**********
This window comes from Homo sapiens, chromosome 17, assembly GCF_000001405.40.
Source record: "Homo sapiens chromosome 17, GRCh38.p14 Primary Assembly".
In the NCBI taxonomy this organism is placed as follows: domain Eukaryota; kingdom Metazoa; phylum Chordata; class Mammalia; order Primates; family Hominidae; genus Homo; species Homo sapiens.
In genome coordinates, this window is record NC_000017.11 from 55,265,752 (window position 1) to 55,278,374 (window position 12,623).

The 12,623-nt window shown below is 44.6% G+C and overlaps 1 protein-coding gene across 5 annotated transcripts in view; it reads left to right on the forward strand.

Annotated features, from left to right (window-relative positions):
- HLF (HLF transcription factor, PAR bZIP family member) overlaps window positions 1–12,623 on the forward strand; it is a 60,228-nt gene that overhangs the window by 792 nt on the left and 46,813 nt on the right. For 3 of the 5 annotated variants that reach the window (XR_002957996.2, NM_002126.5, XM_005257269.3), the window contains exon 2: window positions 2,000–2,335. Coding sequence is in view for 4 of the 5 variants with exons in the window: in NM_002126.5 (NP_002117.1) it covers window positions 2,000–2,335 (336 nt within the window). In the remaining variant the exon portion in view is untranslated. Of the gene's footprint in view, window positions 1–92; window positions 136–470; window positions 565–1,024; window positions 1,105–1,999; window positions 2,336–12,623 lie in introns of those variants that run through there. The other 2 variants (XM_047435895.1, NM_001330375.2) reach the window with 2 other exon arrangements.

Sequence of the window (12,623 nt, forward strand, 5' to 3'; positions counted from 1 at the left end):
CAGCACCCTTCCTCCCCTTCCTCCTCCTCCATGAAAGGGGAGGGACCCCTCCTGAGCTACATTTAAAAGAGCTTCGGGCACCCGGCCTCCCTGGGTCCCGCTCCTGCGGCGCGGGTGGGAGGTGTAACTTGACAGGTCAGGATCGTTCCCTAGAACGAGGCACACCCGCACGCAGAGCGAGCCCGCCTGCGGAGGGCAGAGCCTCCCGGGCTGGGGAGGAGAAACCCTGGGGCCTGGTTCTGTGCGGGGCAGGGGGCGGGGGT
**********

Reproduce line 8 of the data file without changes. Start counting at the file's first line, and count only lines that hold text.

Sequence of the window (12,623 nt, forward strand, 5' to 3'; positions counted from 1 at the left end):